Los Alamos National Laboratory

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The space weather threat... and how we protect ourselves

The Sun continually ejects high-energy electrons, protons, and other nuclei that bombard the Earth, producing space-weather effects such as the beautiful northern lights but also others that can destroy satellites and disrupt our lives here on Earth.
April 24, 2016
The space weather threat... and how we protect ourselves

Photo credit: NASA/GSFC/SDO

The space weather threat... and how we protect ourselves

by Geoffrey Reeves

Many people think of space as a silent, empty void and the Sun as only a distant source of light and heat. Not true. The Sun and the Earth are connected in more complex, intimate, and sometimes dangerous ways.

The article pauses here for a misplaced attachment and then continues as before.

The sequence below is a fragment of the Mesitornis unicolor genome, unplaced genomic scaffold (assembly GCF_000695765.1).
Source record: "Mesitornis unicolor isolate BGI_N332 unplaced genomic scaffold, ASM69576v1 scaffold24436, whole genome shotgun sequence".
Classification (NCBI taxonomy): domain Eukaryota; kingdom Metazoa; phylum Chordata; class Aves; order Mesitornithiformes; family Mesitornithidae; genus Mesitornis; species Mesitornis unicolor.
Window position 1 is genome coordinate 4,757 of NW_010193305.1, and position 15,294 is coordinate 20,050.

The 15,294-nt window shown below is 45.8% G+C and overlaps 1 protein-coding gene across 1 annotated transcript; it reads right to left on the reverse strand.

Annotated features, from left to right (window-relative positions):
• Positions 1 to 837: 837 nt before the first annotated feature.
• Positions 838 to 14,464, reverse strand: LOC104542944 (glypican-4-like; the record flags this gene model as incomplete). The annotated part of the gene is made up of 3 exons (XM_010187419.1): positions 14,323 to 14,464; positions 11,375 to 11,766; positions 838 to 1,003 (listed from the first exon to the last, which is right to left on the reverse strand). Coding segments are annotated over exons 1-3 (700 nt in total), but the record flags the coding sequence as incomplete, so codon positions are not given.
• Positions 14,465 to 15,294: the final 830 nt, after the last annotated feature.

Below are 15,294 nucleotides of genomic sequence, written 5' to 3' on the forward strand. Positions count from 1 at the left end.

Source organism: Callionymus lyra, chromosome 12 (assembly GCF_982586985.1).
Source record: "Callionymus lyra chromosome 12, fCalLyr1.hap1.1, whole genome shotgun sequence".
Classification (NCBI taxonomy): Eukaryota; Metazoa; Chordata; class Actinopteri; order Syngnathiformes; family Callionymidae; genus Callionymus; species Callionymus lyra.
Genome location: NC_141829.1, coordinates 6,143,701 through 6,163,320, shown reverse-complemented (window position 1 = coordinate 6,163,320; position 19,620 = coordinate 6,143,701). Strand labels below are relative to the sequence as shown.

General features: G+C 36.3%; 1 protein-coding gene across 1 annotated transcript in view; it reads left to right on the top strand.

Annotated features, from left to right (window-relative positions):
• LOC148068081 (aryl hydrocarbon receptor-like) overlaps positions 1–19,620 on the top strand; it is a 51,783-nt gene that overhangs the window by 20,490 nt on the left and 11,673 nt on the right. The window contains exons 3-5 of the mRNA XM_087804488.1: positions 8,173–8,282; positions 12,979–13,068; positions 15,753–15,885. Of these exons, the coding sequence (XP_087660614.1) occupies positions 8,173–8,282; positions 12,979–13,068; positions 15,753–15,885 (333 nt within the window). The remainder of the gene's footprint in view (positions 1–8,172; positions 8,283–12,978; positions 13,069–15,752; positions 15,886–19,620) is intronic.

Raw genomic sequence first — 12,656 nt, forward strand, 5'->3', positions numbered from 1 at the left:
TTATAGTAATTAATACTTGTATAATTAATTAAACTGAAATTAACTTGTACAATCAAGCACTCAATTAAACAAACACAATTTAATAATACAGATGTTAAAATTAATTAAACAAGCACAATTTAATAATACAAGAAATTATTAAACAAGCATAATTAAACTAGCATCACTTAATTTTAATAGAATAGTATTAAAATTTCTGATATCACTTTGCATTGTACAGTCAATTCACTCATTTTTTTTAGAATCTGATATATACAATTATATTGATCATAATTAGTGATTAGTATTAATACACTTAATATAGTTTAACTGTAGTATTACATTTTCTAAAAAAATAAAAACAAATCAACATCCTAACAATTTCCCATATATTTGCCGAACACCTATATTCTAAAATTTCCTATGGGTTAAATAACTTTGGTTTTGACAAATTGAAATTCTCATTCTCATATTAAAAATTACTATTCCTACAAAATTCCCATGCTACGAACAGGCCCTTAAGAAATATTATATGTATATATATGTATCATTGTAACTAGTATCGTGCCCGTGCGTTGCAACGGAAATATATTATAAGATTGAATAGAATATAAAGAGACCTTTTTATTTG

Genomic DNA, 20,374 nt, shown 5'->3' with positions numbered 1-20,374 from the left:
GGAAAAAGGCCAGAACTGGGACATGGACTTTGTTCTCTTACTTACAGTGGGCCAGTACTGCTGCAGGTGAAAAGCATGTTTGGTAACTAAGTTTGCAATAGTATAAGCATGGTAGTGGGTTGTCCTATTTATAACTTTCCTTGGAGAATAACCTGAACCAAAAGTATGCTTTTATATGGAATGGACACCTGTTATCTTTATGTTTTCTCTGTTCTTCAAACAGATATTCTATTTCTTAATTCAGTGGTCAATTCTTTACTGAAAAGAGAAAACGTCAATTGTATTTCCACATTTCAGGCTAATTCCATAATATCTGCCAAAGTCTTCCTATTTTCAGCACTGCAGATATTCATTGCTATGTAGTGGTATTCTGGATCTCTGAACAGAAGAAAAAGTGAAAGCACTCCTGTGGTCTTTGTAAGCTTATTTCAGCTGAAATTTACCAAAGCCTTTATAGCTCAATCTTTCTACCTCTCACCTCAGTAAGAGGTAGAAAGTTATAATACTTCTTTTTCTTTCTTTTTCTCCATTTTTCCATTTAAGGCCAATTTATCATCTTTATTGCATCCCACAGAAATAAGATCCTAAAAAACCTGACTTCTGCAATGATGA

The Sun continually ejects high-energy electrons, protons, and other nuclei that bombard the Earth, producing space-weather effects such as the beautiful northern lights but also others that can destroy satellites and disrupt our lives here on Earth.

The particles flowing from the Sun to the Earth make up the “solar wind,” which sometimes blows as a gentle breeze and sometimes rages like a hurricane. The Earth’s magnetic field captures and traps some of the solar wind in a region encircling our planet called the Van Allen radiation belts—a region where almost all of our satellites operate. During bad space-weather conditions those satellites are at risk.

This article first appeared in Huffington Post.


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